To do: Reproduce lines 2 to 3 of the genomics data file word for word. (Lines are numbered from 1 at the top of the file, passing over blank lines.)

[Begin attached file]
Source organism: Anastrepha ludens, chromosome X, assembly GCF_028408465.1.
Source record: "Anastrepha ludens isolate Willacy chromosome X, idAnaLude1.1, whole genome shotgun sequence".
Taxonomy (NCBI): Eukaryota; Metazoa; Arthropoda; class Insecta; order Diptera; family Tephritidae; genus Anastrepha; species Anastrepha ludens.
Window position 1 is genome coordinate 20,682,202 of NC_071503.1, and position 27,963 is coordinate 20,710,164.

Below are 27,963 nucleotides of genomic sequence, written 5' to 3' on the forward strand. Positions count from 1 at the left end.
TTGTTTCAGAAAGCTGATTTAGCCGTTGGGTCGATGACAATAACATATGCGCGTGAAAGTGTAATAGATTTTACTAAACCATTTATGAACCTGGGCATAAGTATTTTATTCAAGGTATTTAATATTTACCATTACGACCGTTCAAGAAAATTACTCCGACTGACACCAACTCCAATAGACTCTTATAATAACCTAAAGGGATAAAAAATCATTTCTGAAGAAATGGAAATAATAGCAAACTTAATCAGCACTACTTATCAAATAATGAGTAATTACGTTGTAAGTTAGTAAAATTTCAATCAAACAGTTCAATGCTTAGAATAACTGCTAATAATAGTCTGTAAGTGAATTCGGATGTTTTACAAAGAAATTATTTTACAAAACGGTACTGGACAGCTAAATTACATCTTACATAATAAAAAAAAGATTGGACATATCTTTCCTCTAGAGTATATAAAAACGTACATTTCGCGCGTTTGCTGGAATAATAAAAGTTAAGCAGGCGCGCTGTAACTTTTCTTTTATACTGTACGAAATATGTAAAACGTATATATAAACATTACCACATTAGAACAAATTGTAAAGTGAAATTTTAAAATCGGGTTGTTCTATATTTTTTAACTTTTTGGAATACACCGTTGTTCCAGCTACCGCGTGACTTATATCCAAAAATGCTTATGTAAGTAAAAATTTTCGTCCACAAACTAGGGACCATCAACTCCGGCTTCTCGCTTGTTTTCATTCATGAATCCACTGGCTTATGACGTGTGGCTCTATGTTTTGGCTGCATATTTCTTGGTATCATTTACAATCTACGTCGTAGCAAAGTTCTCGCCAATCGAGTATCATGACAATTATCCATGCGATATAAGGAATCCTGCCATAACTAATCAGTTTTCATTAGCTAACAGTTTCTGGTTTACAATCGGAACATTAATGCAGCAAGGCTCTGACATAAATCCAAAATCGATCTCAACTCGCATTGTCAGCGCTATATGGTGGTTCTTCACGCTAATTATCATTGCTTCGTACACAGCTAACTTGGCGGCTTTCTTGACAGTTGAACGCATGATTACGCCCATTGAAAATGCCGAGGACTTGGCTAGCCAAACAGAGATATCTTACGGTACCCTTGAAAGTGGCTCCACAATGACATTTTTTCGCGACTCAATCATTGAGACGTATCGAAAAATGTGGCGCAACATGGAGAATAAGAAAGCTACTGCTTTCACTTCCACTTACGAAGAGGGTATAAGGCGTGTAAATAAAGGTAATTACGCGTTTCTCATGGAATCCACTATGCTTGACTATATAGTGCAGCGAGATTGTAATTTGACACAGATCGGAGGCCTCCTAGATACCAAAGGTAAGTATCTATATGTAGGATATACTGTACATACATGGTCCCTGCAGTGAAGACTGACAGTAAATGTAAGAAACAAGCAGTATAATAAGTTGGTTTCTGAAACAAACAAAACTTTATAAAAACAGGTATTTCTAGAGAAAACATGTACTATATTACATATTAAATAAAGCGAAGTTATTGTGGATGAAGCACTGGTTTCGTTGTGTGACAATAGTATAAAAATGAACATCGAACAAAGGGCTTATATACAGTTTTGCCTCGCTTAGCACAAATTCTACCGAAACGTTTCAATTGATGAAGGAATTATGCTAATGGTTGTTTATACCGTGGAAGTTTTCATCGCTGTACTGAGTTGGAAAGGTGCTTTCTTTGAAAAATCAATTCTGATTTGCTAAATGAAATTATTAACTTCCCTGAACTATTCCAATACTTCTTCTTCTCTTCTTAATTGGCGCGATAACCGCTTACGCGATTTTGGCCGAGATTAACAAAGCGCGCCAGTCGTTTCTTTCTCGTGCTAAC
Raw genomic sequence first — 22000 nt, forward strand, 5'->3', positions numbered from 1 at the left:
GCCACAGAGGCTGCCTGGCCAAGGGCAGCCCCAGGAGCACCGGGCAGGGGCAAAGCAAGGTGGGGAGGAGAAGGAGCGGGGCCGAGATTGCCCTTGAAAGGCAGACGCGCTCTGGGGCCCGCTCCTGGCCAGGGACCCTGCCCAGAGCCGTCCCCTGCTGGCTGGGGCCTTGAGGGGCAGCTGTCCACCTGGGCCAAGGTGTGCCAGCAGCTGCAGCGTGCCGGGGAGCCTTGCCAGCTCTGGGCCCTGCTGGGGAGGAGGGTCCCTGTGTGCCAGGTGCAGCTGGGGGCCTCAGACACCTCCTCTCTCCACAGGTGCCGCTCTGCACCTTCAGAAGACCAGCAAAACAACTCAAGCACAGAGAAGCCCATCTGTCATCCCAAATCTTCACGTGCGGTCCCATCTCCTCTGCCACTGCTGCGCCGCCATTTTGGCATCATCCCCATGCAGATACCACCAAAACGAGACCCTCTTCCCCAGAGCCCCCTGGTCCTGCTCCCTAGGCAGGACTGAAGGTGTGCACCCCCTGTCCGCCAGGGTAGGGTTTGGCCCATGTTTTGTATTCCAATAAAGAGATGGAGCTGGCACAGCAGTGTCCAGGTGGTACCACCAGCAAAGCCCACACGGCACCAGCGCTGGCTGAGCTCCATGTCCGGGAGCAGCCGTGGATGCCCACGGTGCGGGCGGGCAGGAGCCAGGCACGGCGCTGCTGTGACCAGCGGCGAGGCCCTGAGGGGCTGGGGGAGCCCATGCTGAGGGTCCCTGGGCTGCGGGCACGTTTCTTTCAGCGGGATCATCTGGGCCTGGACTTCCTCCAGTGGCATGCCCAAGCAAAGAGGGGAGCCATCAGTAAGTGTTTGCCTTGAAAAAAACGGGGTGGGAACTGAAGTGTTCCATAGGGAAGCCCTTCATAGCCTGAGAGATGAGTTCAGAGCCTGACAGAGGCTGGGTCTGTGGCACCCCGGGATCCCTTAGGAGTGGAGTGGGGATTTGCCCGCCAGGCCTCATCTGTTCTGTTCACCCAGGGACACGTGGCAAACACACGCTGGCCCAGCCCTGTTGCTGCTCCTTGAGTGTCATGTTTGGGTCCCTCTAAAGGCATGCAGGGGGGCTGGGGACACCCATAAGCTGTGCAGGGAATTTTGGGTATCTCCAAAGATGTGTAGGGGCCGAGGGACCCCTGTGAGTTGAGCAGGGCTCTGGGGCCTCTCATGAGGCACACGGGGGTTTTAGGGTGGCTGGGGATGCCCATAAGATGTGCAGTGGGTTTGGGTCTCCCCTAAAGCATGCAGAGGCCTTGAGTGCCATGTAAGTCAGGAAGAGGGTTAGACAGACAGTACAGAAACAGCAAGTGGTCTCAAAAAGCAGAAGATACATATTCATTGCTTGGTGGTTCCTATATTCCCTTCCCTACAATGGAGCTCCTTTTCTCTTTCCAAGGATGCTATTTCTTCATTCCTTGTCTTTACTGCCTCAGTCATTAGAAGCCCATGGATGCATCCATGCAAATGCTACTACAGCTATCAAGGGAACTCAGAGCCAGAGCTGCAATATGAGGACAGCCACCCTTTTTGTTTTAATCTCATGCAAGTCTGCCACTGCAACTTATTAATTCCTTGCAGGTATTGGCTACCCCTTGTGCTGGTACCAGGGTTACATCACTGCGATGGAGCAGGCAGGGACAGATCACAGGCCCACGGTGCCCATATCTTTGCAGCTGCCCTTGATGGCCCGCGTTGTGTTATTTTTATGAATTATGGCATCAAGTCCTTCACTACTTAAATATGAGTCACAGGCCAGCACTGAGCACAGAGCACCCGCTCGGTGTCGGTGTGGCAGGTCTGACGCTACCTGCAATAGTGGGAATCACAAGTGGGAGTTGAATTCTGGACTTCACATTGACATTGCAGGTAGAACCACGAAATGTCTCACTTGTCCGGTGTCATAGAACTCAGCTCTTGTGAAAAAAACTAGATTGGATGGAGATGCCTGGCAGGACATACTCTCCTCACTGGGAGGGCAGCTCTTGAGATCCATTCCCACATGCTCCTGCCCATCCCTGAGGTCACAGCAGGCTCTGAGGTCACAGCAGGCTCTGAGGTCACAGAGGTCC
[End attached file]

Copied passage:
Source record: "Anastrepha ludens isolate Willacy chromosome X, idAnaLude1.1, whole genome shotgun sequence".
Taxonomy (NCBI): Eukaryota; Metazoa; Arthropoda; class Insecta; order Diptera; family Tephritidae; genus Anastrepha; species Anastrepha ludens.